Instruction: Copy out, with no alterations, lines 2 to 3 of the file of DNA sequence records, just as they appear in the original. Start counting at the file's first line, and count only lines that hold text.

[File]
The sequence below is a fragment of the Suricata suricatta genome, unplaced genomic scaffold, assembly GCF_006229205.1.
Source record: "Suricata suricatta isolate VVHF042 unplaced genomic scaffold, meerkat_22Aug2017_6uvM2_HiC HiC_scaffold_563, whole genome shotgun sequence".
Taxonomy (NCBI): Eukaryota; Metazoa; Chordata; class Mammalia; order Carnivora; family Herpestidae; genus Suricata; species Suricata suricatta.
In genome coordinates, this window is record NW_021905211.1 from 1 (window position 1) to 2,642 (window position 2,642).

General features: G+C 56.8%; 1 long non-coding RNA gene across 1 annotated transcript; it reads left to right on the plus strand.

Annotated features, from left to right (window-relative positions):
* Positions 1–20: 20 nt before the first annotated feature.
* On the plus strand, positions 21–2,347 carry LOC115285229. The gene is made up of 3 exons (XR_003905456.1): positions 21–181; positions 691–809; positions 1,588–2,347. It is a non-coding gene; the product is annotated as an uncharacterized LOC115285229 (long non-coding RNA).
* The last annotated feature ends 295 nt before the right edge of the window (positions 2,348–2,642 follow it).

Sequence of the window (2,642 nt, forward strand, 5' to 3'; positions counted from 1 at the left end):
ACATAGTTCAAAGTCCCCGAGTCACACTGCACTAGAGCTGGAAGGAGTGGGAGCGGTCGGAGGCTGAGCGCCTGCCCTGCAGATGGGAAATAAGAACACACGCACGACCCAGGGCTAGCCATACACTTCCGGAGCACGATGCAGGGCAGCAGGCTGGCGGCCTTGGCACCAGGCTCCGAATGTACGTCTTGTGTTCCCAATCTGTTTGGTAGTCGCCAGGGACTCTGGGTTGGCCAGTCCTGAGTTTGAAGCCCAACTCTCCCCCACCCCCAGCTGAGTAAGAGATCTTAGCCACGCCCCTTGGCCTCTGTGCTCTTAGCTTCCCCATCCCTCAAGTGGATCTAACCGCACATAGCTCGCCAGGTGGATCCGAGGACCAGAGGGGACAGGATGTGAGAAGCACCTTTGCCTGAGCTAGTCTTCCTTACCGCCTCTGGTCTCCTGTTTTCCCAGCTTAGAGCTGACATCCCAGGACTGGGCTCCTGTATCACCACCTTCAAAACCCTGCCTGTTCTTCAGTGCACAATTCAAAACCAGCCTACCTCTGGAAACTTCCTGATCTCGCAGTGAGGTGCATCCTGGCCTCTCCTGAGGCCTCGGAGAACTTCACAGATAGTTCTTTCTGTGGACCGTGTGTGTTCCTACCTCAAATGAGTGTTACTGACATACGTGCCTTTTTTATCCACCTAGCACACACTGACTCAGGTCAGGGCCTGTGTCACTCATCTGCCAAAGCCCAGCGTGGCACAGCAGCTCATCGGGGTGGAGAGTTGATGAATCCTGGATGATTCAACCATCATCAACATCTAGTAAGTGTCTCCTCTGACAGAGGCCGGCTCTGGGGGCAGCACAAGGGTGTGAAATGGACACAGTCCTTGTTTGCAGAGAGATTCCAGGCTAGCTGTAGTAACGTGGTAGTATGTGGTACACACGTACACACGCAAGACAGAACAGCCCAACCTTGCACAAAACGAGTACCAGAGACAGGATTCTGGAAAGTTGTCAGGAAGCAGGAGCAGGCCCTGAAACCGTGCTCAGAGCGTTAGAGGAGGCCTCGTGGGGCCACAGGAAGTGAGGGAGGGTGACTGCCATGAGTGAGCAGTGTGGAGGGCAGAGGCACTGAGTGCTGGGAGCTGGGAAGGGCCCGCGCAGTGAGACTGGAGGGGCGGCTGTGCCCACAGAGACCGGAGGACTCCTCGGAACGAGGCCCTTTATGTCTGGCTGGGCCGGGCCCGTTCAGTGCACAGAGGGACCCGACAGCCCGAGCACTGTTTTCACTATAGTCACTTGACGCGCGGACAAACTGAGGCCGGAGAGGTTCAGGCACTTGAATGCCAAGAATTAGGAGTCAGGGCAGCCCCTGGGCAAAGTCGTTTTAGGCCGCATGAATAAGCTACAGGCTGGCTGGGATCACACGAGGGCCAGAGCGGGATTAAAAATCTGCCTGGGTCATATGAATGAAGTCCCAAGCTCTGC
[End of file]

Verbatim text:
Source record: "Suricata suricatta isolate VVHF042 unplaced genomic scaffold, meerkat_22Aug2017_6uvM2_HiC HiC_scaffold_563, whole genome shotgun sequence".
Taxonomy (NCBI): Eukaryota; Metazoa; Chordata; class Mammalia; order Carnivora; family Herpestidae; genus Suricata; species Suricata suricatta.